Sale Waterside has delivered some fine Christmas family shows in recent years, specialising in hand-crafted, smaller-scale work that punches above its weigh and delights younger audiences. This year, they’re offering The Bear, a suitably snowy adaptation of Raymond Briggs’s 1994 picture book. As with many of Briggs’s books, it’s far from being a high-octane adventure, and this production, by Bristol-based theatre company Pins and Needles and directed by Hal Chambers and Emma Earle, captures its gentle drift nicely.

The Bear by Raymond Briggs at Waterside Arts Centre Picture © Jason Lock PhotographyA cast of three – Leigh Quinn as little Tilly, with Lori Hopkins and Maxwell Tyler as her parents – bring the story to life, with Hopkins and Tyler doubling as puppeteers. That’s because, among a variety of other neat little theatrical tricks, the eponymous bear is realised as an extraordinary, impressionistic puppet, not unlike a huge telescopic piñata, with movements and growls provided live by the pair. This is a gamble which really works, and for the assembled small theatregoers, yes, that’s a bear up there. Even his immobile expression manages to be quizzical and likeable by turns.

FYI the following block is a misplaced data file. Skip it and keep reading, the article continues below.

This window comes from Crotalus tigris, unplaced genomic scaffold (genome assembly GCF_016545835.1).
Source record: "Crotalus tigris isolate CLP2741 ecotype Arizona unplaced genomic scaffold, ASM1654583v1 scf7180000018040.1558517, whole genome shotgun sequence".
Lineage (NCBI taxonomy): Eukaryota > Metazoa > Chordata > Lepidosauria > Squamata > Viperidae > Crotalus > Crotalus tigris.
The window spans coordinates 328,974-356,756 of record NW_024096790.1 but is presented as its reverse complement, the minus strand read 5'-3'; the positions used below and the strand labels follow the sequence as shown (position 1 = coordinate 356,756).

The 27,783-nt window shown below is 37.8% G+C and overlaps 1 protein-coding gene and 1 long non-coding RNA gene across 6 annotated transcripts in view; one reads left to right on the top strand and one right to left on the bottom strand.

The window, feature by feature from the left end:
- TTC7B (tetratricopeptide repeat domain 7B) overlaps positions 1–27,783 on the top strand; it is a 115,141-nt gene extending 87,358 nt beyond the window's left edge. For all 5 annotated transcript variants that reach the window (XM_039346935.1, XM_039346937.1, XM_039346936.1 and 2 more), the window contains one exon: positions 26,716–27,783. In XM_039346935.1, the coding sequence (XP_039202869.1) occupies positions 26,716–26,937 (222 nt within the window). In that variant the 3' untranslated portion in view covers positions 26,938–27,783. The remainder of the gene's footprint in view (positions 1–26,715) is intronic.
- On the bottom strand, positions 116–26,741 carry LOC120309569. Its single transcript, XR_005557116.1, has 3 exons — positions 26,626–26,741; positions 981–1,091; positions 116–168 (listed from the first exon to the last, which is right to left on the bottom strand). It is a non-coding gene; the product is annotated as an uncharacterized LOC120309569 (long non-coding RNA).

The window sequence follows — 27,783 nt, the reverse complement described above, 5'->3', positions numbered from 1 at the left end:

The truth is, though, that Quinn is the real star of the show as Tilly, a bundle of cheeky, adorable energy who’s very quick to engage with. The bear might become her friend, but audiences will feel like they’ve become Tilly’s friend too. The score is adaptable and evocative, and at around an hour long the whole piece ticks along very nicely. Additional touches, like snow and bubbles falling into the audience on cue, are cannily deployed to fine effect.

If there are drawbacks, it’s that, in being faithful to Briggs’s book, not a whole lot actually happens.

Essentially, it’s a jolly caper in which Tilly enjoys set-piece shenanigans with the big furry fella, in particular a smartly-choreographed bathroom episode. With the short running time it’s not necessary to develop a twisty-turny plot, but it could possibly have done with just a touch more substance to it. Plus, the puppeteers don’t alter their costumes, and there are points when it might baffle audiences as to why, as parents, they’re helping the bear climb through windows and rip up pillows. Like other Raymond Briggs books, it ends on a slightly melancholy note, but the staging here manages to turn that into something uplifting and touching (in the name of full disclosure, it probably didn’t help the emotional temperature that Northern Soul‘s in-house youngster was temporarily indisposed on the night).

Breakfast time (Tilly, mum&dad)The Waterside has programmed performances at an early evening time of 6pm, and encourages attendees to come in pyjamas with their teddies for milk and cookies as they watch. Sure enough, this is a lovely big cuddle of a show, skilfully done and with some moments of true magic. It might not quite scale the heights like the Waterside’s 2015 production of Moominland Midwinter, but only the hardest of hearts would come out at the end without a smile on their face as well as a little happy/sad tear.

By Andy Murray



The Bear is at Sale Waterside until January 6, 2018. For information, or to book tickets, visit the website